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I was reading the following topic How do JavaScript closures work? and found this code:

function foo(x) {
  var tmp = 3;
  return function (y) {
    alert(x + y + tmp);
    x.memb = x.memb ? x.memb + 1 : 1;
    alert(x.memb);
  }
}
var age = new Number(2);
var bar = foo(age); // bar is now a closure referencing age.
bar(10);

The author commented:

As expected, each call to bar(10) will increment x.memb. What might not be expected, is that x is simply referring to the same object as the age variable! After a couple of calls to bar, age.memb will be 2!

I am confused why it will return 2 always. Can you explain me how it will come 2 always?

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why are you using the Number object? –  Elias Van Ootegem Aug 21 '12 at 9:42
    
should it be x.memb == x.memb ? x.memb + 1 : 1; –  mithilatw Aug 21 '12 at 9:42
    
@Elias - agreed, this is odd, but without it the x.memb line will not work, as you cannot add properties to a number literal, only a number returned from the Number constructor. Agreed, though, this code is rather odd. –  Utkanos Aug 21 '12 at 9:49

4 Answers 4

up vote 0 down vote accepted

It will not "always" be 2.

Author says: "After a couple of calls to bar, age.memb will be 2" - and after 2 calls it will be "2".

After 4 calls it will be 4.

Just paste this to firebug console:

function foo(x) {
  var tmp = 3;
  return function (y) {
    //console.log(x + y + tmp);
    x.memb = x.memb ? x.memb + 1 : 1;
    console.log(x.memb);
  }
}
var age = new Number(2);
var bar = foo(age); // bar is now a closure referencing age.
bar(10);
bar(10);
bar(10);
bar(10);

console.log('result: ', age.memb)    // result: 4
share|improve this answer

What's happening here is that: foo returns a function that, when called, increments the memb property of the object originally passed in to foo.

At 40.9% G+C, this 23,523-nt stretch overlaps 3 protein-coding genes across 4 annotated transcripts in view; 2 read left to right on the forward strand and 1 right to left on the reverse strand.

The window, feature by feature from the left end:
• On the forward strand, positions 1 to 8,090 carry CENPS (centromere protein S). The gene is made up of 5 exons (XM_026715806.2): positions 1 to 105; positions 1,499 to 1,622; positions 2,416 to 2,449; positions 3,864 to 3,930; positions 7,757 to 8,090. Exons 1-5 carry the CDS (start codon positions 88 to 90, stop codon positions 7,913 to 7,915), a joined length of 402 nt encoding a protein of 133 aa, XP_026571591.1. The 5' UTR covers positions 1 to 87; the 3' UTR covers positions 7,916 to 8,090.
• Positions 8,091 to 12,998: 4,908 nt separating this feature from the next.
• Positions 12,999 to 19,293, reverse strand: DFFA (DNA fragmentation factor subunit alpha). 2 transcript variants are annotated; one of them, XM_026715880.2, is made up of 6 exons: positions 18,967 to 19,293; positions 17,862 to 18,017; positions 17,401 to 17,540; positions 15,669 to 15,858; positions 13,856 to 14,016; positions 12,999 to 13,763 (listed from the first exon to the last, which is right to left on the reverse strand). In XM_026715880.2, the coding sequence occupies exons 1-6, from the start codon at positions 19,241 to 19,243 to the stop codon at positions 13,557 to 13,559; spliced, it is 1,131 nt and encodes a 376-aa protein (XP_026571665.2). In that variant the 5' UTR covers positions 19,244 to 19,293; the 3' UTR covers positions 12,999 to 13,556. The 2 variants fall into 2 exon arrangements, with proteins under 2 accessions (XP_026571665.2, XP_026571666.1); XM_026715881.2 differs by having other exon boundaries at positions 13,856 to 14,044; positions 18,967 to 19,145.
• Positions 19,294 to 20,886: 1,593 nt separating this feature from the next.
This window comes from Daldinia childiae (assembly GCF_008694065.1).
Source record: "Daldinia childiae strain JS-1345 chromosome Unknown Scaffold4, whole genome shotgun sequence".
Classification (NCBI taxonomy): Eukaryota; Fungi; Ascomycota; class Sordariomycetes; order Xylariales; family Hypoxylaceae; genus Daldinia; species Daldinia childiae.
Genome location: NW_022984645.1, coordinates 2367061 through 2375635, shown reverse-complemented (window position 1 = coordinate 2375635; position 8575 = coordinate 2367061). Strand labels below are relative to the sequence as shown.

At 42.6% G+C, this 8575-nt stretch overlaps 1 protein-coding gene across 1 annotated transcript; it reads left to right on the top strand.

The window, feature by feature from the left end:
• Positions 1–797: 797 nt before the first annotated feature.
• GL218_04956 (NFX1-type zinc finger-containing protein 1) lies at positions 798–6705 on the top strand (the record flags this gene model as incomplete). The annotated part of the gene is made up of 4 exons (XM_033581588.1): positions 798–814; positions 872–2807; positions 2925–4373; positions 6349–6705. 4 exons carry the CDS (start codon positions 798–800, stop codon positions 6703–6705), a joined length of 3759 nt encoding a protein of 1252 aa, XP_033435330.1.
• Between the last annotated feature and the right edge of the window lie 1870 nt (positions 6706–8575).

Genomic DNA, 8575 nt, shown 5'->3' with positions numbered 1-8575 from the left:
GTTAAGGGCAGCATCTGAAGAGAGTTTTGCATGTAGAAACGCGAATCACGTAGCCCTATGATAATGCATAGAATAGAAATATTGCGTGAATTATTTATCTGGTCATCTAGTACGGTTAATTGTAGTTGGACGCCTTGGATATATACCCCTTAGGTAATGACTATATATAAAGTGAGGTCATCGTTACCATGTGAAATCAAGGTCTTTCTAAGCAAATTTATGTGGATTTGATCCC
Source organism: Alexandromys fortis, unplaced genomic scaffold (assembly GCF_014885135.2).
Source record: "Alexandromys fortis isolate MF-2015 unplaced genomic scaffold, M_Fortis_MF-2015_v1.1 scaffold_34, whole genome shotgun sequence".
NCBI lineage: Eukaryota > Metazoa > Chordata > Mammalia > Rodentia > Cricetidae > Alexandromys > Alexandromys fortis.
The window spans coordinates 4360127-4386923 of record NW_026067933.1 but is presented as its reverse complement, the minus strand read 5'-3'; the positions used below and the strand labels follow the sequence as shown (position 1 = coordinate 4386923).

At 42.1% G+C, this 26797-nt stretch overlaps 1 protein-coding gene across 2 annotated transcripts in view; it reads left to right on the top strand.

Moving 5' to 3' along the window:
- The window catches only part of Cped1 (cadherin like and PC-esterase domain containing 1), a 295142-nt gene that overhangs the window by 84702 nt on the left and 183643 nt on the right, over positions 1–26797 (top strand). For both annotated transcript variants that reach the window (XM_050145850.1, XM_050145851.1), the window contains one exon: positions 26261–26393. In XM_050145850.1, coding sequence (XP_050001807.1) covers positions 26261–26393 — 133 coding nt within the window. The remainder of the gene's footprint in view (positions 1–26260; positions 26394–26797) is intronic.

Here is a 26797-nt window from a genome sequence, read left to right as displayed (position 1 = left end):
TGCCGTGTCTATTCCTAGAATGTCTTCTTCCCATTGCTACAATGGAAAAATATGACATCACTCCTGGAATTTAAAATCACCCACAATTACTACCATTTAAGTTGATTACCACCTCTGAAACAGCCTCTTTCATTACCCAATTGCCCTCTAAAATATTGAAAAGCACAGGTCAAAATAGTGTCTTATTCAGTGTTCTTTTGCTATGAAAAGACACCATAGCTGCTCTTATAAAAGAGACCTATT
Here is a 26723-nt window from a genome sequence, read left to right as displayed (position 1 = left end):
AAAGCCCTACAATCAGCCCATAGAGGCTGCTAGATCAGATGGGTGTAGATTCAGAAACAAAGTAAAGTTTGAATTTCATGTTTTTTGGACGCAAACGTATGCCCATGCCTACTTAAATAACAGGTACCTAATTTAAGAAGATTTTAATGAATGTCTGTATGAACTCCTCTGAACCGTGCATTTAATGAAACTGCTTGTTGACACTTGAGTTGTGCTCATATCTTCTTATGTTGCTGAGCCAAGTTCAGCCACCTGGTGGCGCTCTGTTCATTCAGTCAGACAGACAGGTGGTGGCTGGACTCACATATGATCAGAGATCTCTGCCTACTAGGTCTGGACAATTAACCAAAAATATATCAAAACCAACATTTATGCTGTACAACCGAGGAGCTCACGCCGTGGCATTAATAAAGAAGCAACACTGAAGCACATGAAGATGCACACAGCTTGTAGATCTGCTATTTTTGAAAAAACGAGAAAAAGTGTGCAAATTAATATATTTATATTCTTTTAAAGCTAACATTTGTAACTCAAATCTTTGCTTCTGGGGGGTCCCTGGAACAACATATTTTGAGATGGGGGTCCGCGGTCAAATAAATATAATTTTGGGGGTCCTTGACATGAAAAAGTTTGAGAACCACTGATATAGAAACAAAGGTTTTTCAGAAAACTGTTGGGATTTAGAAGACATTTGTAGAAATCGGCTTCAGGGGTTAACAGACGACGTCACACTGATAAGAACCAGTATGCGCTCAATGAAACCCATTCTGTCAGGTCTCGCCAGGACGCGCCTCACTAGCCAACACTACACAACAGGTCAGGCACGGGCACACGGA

It would be clearer for that parameter object, age, to be a simple object; but the original author is perhaps having fun here, so passes in a new Number - which, as far a Javascript is concerned, is as valid an object as any.

So when bar is called, the memb property on that Number object is created/incremented.

The "internal value" of that number remains unchanged; it's always 2. But age.memb gets incremented by one each time. That's what the author means by:

After a couple of calls to bar, age.memb will be 2!

The 2 here refers to the value of memb after being incremented a couple of times (ie twice), it's not related to the value of the Number that age just happened to be at the start. Call bar again, and age.memb will be 3.

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bar(10) has a reference to foo(2)

So each time you call bar(10). It will execute the inner function(closure) of foo which is having parameter y as 10 and since bar has age reference as 2. So age will be 2 always if you call bar(10) and y will be 10 or so depending on value provide. Closure basically saves the reference to inner function even if the outer function is not there.

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bar is a function that has a reference to age. It does not have a reference to foo or to foo(2) (which would be itself). –  Jon Aug 21 '12 at 9:45

If I understand correctly you obtain some like a function pointer in bar. This points to the nameless function. This nameless function always receives the same input because foo is only called once i.e. x never changes. As a result there is no memory in the nameless function giving you the input value of x as a result always.

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